How to Strengthen Your Hip Flexors

a woman jumping and using her strong hip flexors to raise her knee

Most of the time in the fitness world, when you hear about the hip flexors, it’s in the context of stretching them because they’re overly tight. I definitely believe that tight hip flexors can be a problem, especially for people who sit a lot during the day, but I also believe that the emphasis on tightness and stretching has taken away from the importance of also strengthening these muscles. People are so focused on stretching them that they don’t take the time to make them stronger, or they think that strengthening them will just make their problems worse.

Does this resonate with you? Have you ever thought about making strength training for the hip flexors more of a priority? If so, read on to learn more about the importance of strengthening the hip flexors and find some specific exercises that will help you to accomplish this!

What Are the Hip Flexors?

The following are some of the primary hip flexor muscles:

  • Rectus femoris
  • Iliacus
  • Psoas
  • Iliocapsularis
  • Sartorius

As the name suggests, these muscles are responsible for flexing the hip joint and bringing the bones of the legs and the bones of the hip and spine closer together. When you raise one knee up toward your chest, for example, you’re using your hip flexor muscles.

Why Strengthen Your Hip Flexors?

There are lots of reasons to focus on your hip flexor strength in addition to your hip flexor flexibility. Here are some of the most noteworthy benefits you can experience when you do this on a consistent basis:

  • Improved hip stability
  • Better foot placement and reduced risk of impact injuries when running
  • Improved running speed and performance
  • Increased vertical jump
  • Improved range of motion (that’s right, strengthening a muscle won’t automatically make it “tight” and immobile)

This last point is especially important. If you feel that your hip flexors are always tight, the real issue might actually be that they’re weak and in need of strengthening. If you’re always stretching these muscles and aren’t doing a lot of strength work, chances are they’ve weakened over time and aren’t able to do their jobs properly.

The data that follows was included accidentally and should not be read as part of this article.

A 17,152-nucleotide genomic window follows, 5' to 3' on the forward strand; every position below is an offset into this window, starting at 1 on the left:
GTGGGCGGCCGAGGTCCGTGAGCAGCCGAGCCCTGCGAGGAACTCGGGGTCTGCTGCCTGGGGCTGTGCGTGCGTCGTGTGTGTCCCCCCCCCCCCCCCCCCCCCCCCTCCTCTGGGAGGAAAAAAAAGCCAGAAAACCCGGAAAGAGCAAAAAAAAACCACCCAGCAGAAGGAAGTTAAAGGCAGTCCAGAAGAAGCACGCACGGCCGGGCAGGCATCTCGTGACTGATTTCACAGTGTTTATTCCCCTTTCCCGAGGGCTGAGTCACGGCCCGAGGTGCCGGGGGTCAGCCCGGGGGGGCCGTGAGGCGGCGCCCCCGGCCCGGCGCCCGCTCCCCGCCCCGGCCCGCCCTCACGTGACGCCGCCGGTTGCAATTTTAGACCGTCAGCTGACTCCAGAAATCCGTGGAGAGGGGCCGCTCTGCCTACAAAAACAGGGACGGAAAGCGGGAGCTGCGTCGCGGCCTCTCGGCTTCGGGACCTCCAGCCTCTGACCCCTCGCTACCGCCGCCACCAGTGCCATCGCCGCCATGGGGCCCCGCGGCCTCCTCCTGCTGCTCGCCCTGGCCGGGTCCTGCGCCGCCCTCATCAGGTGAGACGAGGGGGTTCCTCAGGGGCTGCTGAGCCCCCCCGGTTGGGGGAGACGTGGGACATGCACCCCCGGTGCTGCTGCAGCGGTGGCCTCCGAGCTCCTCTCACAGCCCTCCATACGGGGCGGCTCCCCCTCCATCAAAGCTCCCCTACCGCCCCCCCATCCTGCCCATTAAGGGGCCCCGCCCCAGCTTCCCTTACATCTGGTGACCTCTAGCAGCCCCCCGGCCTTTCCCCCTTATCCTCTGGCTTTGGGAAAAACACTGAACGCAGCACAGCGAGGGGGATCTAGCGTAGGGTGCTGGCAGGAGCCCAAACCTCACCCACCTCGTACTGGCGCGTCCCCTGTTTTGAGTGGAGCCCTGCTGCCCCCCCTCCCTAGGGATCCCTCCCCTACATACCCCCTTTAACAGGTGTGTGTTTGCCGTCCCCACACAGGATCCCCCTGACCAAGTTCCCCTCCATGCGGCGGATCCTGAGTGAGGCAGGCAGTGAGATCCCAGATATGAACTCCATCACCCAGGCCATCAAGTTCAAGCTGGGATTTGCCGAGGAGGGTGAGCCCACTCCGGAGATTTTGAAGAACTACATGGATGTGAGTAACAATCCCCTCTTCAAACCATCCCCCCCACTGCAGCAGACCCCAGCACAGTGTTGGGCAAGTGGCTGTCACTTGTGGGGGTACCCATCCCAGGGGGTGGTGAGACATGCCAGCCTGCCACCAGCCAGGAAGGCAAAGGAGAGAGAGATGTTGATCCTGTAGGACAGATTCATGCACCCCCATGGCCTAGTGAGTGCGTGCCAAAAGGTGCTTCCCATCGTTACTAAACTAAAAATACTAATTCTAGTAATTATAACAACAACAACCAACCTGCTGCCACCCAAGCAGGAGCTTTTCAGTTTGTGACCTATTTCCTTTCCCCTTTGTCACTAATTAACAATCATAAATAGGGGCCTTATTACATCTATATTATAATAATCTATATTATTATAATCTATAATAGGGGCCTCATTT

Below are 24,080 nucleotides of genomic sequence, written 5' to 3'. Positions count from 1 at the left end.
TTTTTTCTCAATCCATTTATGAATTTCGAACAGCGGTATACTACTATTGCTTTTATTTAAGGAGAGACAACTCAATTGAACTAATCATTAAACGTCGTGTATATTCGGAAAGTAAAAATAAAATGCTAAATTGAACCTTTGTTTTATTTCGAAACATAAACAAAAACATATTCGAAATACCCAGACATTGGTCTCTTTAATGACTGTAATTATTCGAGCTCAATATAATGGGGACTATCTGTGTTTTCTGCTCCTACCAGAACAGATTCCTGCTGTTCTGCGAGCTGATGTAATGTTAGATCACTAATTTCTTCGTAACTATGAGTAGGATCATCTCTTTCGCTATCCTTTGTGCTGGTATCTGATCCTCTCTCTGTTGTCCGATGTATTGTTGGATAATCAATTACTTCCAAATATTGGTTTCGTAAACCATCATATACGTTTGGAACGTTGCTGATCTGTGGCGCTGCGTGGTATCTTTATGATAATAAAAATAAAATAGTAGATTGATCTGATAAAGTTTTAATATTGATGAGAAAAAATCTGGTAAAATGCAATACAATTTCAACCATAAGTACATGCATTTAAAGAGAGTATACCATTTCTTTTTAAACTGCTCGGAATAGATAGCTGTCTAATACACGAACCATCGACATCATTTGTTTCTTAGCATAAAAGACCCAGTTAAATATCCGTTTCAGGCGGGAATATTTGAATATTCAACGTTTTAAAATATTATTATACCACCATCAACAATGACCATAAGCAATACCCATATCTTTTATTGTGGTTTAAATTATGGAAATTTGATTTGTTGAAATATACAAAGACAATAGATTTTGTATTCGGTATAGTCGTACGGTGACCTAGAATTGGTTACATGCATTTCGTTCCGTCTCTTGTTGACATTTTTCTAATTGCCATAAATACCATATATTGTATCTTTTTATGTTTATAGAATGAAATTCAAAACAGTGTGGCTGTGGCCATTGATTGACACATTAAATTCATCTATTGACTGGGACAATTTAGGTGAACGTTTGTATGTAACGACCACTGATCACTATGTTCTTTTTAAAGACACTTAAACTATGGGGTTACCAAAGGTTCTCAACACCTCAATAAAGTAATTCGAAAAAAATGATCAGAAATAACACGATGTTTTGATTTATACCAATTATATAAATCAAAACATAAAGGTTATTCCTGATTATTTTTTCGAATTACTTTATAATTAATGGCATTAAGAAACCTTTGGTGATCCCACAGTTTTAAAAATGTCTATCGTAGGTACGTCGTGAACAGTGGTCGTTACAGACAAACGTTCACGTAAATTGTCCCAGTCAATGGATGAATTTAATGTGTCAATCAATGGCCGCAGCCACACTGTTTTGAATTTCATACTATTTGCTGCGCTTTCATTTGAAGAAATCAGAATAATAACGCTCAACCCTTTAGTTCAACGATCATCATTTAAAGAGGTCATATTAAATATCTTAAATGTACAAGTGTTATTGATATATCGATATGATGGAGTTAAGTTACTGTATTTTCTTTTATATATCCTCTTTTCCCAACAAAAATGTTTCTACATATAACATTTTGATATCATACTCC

Remember, you use your hip flexors in all kinds of exercises (walking, running, sprinting, jumping, squatting, lunging, etc.) and everyday movements. If they’re weak, other muscles are going to take over, and that can lead to pain and an increased risk of injuries.

Signs You Have Weak Hip Flexors

How do you know if you need to work on strengthening your hip flexors? The following signs may be indicators that you’re working with weakness in these muscles:

  • Poor posture
  • Difficulty standing up straight
  • Pain in the lower back (especially when standing)
  • Pain and tightness in the neck

As you can see, the signs of weak hip flexors sound a lot like the signs of tight hip flexors. An assessment from a professional, such as a physical therapist, can help you get to the bottom of your particular issue.

In the meantime, though, if you’ve been putting a lot of effort into stretching your hip flexors and it doesn’t seem to be helping, that can be an indicator that you might need to turn your attention toward strength work. This doesn’t mean skipping stretching altogether, but you might benefit from doing a little less stretching and/or adding in more strength work.

Hip Flexor Strengthening Exercises

If you do think you could benefit from some hip flexor strengthing, here are some of my favorite exercises that I recommend adding to your warm-up routine or strength training routine:

Standing Hip Flexion with Isometric Hold

To do this exercise, start by standing up straight (you can hold onto a wall/chair for support if needed). Raise one leg and bend the knee to bring it toward your chest.

Once you feel stable, let go of the leg and try to hold it in place. If it drops, that’s another sign that you could benefit from working on your hip flexor strength. Hold this position for 3-5 seconds, then lower and repeat on the other leg.

Seated Straight Leg Raise

For this exercise, sit on the floor with your back straight and one knee bent in toward your chest. Wrap your arms around the bent knee and flex the foot of the straight leg. Slowly raise it off the floor a few inches, then lower it back down. You can also add an isometric hold to this exercise to make it more challenging.

Banded Standing Hip Flexion

Stand up straight with a loop band wrapped around your feet (separate the feet about hip-distance apart) and your hands on your hips (you can also hold the wall for support if needed). Raise one knee and bend it to bring it up toward your torso. Lift your knee as high as the band will allow, then lower it back down and repeat on the other side.

Psoas Marching

To do this exercise, lie on your back with a loop band wrapped around your feet. Bend your knees and bring them into a tabletop position (like you’re doing a dead bug) with the feet flexed.

Keep one knee bent and pull it in toward the chest while straightening the opposite leg. Slowly switch sides, bending the straight leg in toward your chest and straightening the bent leg, keeping the foot flexed to hold the band in place.

Video Breakdown

Here’s a video demonstrating each of these exercises if you need more guidance:

Start Strengthening Your Hip Flexors Today!

If you always focus on stretching your hip flexors, now might be a good time to ask yourself whether or not strengthening them might also be helpful. Remember, it doesn’t have to be an either/or situation. Including both strengthening and stretching exercises into your routine will help you enjoy the best of both worlds!

Do you need to work on your hip flexor strength? Comment below are let me know!

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